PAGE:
As military weaponry and communication systems become ever more defined by software rather than hardware, the trend toward open architecture systems that allow for swift and regular technical refresh will become the norm, according to industry officials.

Computing systems like the Navy’s consolidated afloat network enterprise system (CANES) and the Army’s Joint Tactical Radio System (JTRS) are perfect examples of this trend. Software-defined systems like radios or unmanned aircraft, where capability improvements can be made without replacing hardware, will increasingly be required to be designed with open, modular architectures, said Todd Borkey, chief technology officer at Thales Defense and Security.

Harris Corp. AN/PRC-158 Multi-channel Manpack Radio

“Strategic systems where strategic weapons get deployed, that’s hard to require open architecture. But tactical coms, ISR platforms, things that are a commodity and have a lot of tech refresh associated with them, anything with a lot of technical content payload regeneration, are candidates for open systems,” he said during a recent visit to the company’s manufacturing facility outside Gaithersburg, Md. “If there is a technology that refreshes and new acquisition programs are being run for it, you will see more and more open architecture.”

Some companies have concerns that providing modular open systems is tantamount to surrendering intellectual property to the government and placing self-imposed limits of the profitability of a contract. Thales, for one, has recognized that as the Defense Department moves toward requiring open architecture from the earliest stages of an acquisition program, it behooves industry to play along.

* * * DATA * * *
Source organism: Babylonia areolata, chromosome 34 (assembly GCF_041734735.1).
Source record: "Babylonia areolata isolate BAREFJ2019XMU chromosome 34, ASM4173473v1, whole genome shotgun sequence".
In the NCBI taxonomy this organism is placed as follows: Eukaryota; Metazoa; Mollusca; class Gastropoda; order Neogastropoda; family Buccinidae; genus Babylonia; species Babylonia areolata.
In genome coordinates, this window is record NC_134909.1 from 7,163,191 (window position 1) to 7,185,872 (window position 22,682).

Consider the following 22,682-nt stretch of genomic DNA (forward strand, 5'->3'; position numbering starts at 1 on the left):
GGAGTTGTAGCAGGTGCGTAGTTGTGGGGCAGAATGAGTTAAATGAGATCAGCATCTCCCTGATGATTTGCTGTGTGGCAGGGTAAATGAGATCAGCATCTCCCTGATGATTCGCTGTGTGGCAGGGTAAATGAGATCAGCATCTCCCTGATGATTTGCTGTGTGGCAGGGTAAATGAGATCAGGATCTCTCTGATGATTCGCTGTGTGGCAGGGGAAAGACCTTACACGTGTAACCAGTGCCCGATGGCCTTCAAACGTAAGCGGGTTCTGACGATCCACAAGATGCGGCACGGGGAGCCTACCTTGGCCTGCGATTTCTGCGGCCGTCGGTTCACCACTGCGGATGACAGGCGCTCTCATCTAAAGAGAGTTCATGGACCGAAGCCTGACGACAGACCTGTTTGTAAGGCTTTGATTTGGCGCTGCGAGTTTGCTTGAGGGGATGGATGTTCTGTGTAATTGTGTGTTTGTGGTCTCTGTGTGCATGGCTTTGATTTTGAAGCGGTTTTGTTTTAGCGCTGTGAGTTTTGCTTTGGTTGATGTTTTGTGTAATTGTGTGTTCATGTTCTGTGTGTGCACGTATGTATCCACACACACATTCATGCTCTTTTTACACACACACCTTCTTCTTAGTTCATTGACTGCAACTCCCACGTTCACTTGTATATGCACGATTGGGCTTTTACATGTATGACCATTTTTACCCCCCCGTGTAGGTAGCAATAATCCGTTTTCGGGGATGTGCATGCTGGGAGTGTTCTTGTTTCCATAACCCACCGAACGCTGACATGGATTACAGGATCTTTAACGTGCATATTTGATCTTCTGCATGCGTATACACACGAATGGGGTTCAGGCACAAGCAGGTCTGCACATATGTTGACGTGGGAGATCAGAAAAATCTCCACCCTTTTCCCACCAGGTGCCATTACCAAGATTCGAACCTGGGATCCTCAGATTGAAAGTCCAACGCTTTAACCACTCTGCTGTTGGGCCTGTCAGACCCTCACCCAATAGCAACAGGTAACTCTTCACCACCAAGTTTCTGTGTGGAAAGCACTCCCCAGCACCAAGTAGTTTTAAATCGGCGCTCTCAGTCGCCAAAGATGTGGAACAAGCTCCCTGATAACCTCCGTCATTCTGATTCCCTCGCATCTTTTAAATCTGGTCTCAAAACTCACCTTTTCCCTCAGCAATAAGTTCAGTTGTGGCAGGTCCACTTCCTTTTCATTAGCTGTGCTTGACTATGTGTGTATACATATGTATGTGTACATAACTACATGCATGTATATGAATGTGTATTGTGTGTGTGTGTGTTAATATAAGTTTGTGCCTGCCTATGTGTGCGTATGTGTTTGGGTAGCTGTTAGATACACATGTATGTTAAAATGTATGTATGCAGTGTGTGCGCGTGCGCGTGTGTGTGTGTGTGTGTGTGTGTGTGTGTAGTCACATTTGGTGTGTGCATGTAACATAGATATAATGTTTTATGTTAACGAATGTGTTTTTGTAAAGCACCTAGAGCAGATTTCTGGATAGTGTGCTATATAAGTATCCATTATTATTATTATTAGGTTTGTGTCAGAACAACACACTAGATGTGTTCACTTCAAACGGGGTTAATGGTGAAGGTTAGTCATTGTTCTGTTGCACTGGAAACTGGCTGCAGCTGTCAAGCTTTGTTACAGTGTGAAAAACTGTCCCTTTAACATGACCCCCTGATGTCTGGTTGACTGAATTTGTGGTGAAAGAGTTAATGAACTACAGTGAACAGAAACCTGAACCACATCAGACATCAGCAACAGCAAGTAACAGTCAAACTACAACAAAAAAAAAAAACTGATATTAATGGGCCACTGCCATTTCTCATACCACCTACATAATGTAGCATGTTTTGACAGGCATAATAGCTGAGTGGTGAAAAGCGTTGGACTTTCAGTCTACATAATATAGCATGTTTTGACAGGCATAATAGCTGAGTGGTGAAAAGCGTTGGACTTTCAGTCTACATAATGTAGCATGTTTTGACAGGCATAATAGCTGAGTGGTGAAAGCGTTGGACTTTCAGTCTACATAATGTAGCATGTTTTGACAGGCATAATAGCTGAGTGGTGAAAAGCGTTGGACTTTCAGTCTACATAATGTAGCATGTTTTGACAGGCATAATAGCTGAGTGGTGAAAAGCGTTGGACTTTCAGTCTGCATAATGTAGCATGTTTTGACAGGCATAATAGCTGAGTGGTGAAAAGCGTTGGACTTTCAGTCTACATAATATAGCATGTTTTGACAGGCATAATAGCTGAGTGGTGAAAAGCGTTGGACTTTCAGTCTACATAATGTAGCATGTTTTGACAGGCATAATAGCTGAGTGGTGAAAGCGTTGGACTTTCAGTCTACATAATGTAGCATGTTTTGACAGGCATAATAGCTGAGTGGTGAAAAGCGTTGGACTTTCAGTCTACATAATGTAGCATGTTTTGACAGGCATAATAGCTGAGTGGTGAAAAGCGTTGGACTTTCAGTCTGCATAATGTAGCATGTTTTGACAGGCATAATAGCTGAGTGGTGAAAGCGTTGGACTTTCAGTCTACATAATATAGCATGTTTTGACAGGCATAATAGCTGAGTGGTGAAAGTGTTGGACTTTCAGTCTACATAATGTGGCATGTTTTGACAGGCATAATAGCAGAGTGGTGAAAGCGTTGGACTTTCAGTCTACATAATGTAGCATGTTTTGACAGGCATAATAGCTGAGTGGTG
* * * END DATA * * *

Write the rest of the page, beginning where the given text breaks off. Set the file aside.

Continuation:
On the EW front, Thales has won several recent contracts for classified systems “entirely because we proactively sought out and provided an open architecture approach. Borkey said.

“So much so that we can give the government software development kits that have complete control over our system so that they can develop their apps in their labs and run our systems with it.”

Another prime example is the Army’s JTRS radio program, for which Thales and Harris Corp. [HRS] are under contract to produce about 150,000 rifleman radios. The program, which also includes vehicle-mounted radios, is designed to tap commercial technologies for military use and will be re-competed every five years to in an effort to find the most capability and the best price for the government.

All of the JTRS radios since 2004 have had a basic requirement to be compliant with the Army’s software communications architecture (SCA).

“That has been very rigid over time,” said Dennis Moran, vice president of government business for RF Communications at Harris. “There are processes in place where you have to qualify and you have to demonstrate your SCA compliance. And what that allows for is…the porting of waveforms on multiple platforms and it also goes a long way in make sure interoperability is achieved.”

Competitors for Army radio contracts also must meet standards of compliance and security set by the National Security Agency. That standard is designed to set a baseline for communications security and to ensure interoperability between different radio platforms and government agencies. Once the software that operates on the Rifleman Radio, for instance, is deemed compliant, the manufacturer is free to improve the radio’s hardware at will, Moran said.

“As long as you are compliant with that architecture, you are given the freedom to do your own design so that you optimize the performance of the waveform, never giving up interoperability… which could make  a huge difference in battery life and the distance that that waveform travels in free space. So, it’s the best of both worlds.”

“The government gets its open-architecture compliant product, but at the same time it is taking advantage of the innovation that industry is doing,” he added.